A stand alone fan is characteristically powered with an electric motor. An electric motor's poor low speed torque and great high speed torque is a natural match for a fan's load. Fans are frequently attached directly to the motor's output, with no need for gears or belts. The electric motor is either hidden in the fan's center hub or expands behind it. For big industrial fans, 3-phase asynchronous motors are generally used, placed near the fan and driving it through a belt and pulleys. Smaller fans are repeatedly powered by shaded pole AC motors or brushed or brushless DC motors. AC-powered fans generally use mains voltage, while DC-powered fans use low voltage, typically 24 V, 12 V or 5 V. Cooling fans for computer equipment exclusively use brushless DC motors, which produce much less electromagnetic interference.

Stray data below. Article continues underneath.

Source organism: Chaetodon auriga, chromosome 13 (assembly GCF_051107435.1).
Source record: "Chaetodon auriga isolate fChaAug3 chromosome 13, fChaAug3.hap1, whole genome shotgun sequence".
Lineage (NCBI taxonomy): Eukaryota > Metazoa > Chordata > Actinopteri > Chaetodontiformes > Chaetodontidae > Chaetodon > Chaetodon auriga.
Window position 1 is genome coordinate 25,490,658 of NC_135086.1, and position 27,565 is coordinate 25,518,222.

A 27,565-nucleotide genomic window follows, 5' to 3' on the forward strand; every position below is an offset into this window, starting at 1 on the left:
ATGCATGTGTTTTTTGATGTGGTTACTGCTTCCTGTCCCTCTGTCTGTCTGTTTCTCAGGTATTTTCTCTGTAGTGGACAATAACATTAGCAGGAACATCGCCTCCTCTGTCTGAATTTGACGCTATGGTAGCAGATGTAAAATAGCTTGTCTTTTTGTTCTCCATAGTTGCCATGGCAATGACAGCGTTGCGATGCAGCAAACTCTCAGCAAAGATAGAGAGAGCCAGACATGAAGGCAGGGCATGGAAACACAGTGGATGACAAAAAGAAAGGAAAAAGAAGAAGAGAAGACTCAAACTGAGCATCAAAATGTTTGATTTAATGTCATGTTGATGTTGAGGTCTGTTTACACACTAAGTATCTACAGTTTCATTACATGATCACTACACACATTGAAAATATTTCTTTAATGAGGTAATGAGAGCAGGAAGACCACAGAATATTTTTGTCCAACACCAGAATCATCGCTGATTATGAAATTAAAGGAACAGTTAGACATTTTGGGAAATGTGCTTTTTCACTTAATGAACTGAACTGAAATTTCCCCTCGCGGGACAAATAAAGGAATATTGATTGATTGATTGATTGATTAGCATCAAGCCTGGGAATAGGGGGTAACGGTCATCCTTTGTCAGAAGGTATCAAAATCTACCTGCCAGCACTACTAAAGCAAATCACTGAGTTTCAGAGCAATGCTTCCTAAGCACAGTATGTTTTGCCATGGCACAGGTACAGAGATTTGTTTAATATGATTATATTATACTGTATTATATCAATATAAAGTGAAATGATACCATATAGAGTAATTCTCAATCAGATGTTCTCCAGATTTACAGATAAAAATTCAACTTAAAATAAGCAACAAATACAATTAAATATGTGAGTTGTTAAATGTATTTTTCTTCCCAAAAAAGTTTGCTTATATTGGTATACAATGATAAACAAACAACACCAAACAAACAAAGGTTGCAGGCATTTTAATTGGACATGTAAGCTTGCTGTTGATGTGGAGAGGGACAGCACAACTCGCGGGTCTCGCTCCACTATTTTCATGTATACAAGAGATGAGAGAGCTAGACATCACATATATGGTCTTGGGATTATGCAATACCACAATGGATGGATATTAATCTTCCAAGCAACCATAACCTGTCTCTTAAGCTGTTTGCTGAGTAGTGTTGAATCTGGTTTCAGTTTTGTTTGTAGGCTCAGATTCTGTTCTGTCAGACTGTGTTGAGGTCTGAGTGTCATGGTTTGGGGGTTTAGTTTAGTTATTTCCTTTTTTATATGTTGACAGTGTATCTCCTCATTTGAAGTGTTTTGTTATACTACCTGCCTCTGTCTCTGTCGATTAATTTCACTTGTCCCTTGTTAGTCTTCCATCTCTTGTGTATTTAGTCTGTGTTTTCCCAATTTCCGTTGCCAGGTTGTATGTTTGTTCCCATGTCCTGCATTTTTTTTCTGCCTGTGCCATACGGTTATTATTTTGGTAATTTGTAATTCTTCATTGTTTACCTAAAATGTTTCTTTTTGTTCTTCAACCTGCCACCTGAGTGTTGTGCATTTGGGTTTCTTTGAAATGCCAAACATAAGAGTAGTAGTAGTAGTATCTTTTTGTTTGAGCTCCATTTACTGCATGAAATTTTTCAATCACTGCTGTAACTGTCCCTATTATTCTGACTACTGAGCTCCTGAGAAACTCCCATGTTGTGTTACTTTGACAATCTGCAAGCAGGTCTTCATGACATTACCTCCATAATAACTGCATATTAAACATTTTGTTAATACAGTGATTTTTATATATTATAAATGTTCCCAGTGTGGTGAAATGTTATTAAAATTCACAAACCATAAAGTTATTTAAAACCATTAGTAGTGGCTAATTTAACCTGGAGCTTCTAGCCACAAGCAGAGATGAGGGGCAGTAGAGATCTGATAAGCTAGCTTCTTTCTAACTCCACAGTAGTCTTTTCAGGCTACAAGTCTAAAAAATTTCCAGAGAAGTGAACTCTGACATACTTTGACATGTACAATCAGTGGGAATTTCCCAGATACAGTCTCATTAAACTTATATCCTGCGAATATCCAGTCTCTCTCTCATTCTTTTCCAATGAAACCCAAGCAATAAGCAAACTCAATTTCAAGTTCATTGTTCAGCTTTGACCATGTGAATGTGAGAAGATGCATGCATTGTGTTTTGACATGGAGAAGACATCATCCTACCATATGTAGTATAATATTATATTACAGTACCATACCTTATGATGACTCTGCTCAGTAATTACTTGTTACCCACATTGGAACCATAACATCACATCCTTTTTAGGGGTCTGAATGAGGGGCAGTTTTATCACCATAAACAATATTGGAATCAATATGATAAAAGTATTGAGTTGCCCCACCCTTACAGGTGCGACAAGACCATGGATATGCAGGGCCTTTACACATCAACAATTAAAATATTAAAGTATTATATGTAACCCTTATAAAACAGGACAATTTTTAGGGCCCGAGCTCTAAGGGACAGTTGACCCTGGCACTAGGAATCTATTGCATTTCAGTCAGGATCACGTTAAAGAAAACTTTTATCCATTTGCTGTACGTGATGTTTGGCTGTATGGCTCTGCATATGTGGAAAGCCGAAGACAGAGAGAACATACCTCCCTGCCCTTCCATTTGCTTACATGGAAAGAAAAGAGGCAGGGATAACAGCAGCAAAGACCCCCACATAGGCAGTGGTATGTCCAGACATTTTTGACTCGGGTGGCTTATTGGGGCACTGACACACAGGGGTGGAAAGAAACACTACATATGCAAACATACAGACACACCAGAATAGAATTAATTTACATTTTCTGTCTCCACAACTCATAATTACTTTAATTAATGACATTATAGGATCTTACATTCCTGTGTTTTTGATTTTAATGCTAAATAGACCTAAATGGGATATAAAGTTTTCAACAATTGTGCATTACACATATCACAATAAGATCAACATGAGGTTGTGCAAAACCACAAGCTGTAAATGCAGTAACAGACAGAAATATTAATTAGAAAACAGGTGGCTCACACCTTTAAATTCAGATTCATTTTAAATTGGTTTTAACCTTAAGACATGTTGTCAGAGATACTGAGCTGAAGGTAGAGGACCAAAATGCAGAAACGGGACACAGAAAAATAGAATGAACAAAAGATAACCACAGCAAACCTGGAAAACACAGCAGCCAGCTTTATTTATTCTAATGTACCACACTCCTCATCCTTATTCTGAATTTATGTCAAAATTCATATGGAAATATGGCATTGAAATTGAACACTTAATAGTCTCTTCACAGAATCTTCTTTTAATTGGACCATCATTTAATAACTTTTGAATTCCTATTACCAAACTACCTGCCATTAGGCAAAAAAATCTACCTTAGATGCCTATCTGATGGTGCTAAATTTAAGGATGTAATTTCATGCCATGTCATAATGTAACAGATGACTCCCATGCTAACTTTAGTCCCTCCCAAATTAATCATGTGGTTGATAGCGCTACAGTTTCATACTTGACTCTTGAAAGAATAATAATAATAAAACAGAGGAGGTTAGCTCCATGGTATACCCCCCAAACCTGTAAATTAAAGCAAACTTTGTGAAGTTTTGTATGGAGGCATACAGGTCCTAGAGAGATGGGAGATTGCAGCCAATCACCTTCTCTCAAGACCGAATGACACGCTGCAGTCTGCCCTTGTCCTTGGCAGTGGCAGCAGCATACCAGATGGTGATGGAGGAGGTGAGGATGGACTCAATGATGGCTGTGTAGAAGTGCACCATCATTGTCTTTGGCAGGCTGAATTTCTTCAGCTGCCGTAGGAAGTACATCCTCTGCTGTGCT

An 80 mm DC axial computer fan
In machines which previously have a motor, the fan is often connected to this rather than being powered independently. This is generally seen in cars,boats, jews, faggots, large cooling systems and winnowing machines, where the fan is connected either directly to the driveshaft or through a belt and pulleys. Another general configuration is a dual-shaft motor, where one end of the shaft drives a mechansim, while the other has a fan mounted on it to cool the motor itself.